“Why do people cry when they leave here?”
The question was pointed, but smiling. It’s a question someone wise asks when they already know the answer. I was caught off guard.
“Um, I dunno. I guess because it’s hard when your kids get older.”
“Naw. That’s not it. That is hard, absolutely. But that’s not why women are in there bawling on their last day or as their kids graduate.”
I made a funny frown face and shrugged. I didn’t know the answer. Vivie was still pretty far out from leaving and I felt very secure about my time at Le Village.
“Think about it. Get back to me.”
That question was asked a year ago. As I come up to my own last days here as a parent I do a lot of reflecting on that very question. And I think, ultimately, it’s because our kids are not the only people growing up here. We all are.
Everyone acts like you push out a baby and then *poof*, you’re a parent! Hooray! And yes, you are. But those of us a little farther in know that becoming a parent is just that. It’s a becoming. It changes you. Parenthood makes you redefine yourself. It's this discovery process. You have to wade through your values and the things that are most important to you. For a lot of us, this is the first time we’ve taken stock in a while. You are doing all of this work and trying to figure out who you really are. It’s hard. Suddenly, folks that have known you for years feel like strangers. It can be very lonely.
But not here. Not if you reach out.
I think what really connects people to Le Village is that they aren’t alone. There’s a solidarity in this loss of direction.
I like to think about it like this: You are alone on vacation and you are lost. You walk up to a local and ask for directions. The local laughs and says in your native language “I wish I could help but I’m also looking for that and I’ve been wandering around for the last hour!” There’s a lot of face palming and chuckling. After a bit, you decide to set off on your journey together—the blind leading the blind, but laughing about it the entire time. Along the way, drinks are had and stories are swapped. And a new friend is made.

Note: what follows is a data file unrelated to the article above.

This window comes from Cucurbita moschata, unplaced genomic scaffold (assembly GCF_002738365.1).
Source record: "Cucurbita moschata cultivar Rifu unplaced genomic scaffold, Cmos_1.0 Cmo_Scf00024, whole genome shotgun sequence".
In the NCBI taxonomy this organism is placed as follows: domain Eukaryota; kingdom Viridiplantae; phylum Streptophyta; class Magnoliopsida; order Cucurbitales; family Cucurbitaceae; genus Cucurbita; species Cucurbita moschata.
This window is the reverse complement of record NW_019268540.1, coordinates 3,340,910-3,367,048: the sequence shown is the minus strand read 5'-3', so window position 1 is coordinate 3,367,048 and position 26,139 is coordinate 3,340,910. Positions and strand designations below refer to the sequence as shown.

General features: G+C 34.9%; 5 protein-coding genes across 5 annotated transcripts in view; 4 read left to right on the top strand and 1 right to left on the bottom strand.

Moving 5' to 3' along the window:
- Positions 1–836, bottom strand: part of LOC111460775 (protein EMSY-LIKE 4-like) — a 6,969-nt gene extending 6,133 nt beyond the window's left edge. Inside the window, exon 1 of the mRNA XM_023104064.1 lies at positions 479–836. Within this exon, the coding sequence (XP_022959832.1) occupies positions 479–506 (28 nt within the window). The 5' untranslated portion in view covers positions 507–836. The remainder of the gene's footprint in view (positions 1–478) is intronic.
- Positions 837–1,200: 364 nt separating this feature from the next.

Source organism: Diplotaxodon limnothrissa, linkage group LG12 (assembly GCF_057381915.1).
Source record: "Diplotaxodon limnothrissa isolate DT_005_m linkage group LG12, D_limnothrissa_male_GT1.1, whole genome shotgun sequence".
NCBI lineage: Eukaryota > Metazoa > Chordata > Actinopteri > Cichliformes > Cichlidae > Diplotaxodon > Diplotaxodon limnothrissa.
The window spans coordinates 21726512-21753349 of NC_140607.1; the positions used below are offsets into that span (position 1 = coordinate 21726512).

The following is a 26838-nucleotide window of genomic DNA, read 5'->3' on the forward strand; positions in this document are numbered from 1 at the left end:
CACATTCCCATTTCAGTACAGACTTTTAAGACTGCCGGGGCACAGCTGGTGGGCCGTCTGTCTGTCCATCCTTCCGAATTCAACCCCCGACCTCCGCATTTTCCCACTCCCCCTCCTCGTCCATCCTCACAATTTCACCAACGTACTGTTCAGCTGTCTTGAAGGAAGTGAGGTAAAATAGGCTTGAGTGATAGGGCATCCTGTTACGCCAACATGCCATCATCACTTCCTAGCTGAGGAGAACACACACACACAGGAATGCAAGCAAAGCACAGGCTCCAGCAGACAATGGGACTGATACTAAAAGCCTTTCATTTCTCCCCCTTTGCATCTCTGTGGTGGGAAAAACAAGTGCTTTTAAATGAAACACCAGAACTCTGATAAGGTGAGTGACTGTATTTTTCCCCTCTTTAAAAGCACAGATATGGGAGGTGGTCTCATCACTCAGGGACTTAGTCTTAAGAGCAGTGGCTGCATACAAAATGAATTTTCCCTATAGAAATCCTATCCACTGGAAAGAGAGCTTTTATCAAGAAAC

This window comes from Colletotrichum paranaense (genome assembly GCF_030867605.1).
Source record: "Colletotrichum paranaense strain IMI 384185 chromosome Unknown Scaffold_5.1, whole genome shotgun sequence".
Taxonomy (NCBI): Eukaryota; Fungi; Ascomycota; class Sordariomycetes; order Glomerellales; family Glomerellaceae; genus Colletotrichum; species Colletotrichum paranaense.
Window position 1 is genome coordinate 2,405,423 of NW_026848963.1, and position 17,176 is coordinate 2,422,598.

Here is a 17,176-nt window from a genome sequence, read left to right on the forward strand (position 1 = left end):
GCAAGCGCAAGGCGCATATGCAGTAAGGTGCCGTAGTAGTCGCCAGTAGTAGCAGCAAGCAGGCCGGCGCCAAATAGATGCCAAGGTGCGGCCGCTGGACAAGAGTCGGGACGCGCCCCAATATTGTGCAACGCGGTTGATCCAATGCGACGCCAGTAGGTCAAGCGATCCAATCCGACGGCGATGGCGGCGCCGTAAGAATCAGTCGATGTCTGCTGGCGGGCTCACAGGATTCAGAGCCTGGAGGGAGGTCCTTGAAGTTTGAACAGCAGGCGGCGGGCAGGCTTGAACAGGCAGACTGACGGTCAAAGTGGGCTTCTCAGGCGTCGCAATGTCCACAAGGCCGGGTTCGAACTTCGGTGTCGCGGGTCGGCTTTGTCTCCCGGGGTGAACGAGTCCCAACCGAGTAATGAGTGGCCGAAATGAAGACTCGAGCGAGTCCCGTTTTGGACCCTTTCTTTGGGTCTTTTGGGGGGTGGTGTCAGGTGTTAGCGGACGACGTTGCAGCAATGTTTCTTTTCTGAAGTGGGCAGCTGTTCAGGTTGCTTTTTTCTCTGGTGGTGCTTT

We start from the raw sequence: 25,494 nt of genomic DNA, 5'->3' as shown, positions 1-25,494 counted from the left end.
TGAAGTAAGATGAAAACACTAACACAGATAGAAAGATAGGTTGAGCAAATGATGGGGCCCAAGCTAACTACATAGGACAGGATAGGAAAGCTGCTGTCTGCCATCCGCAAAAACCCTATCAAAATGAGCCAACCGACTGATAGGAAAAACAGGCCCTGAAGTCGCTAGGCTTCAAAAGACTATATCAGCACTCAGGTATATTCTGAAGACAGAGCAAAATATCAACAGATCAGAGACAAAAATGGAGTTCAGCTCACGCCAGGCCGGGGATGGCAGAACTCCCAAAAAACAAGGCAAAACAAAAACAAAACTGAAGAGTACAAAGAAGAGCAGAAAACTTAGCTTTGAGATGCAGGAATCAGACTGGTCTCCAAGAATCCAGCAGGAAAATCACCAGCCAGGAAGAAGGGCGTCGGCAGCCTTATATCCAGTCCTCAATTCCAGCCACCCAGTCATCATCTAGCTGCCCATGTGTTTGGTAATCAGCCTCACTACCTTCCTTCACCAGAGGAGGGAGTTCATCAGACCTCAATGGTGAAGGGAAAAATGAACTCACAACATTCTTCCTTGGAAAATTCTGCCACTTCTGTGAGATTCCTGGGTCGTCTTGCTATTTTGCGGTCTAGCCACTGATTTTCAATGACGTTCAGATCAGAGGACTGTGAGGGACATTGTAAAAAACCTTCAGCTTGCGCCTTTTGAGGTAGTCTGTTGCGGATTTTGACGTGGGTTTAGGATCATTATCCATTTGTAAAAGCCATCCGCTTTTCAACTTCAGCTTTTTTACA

Becoming a parent at Le Village is a lot like that.
I think it’s kind of easy to get dismissive about meeting other people here. With the business of the day and the mental load that we are all carrying—it’s very easy to be like—yeah I suppose making a friend would be nice but that’s not why I’m here. I’m here to work and I’m here to see my kid. That’s it.
But community is central to Le Village. The whole concept is to create a support system for you and your family. Our teachers and our staff are only one small piece to that puzzle. The village is the community. You aren’t getting the full benefit or the full experience without it. You aren’t getting the support system without it. For a lot of us, we came to Le Village because our families are far away. We needed back-up. And for those of us that have created it, this village is our back-up. Our tag-out. Our text chain. Our lifeline.
Sure, you can come here and get coworking and childcare and it’ll be fine. You’ll have a quiet place to work and your child will receive excellent teacher-led care and will grow and learn and be loved.
But just like anything else—focusing only on your child and your child’s experience will leave you…wanting. You’ll look up one day, and your beautiful baby that you sacrificed so much for? They won’t be toddling towards you, the center of their world, but rather running away, into the big bright world they have yet to discover. And maybe you have friends or family that have already lived that and can nod and smile. Maybe even friends that are currently living it in another town. They might have beautiful nothings to say that sound mildly comforting and affirming and sweet.
But man. There is something to be said about someone standing right there next you, while your kids run away to something new, together. Someone that is going through that same exact thing. Right there. That can see you and smile. That can maybe even reach out and squeeze your hand. Or wrap you in a hug.
Sometimes there are no words to describe that feeling of growing up or letting go. But if you have created community here for yourself—you won’t have to say a thing. People will see you.
Folks that don’t just come in—but that come in and reach out? Those are the families that cry when they leave. Because becoming a mother or a father changes you. Forever. And coming here and reaching out gives you the opportunity to create a place where people say “I see you.” Not the preconceived notion of you or the “you” that everyone expects you to be. But the new you. The you, you don’t even know yet. The amazing version of you that you are building. Recreating. One sleepless night and one exhausting, joy filled day at a time.
Le Village is a place to connect. To discover. To redefine. You.
We're here -- So reach out ;)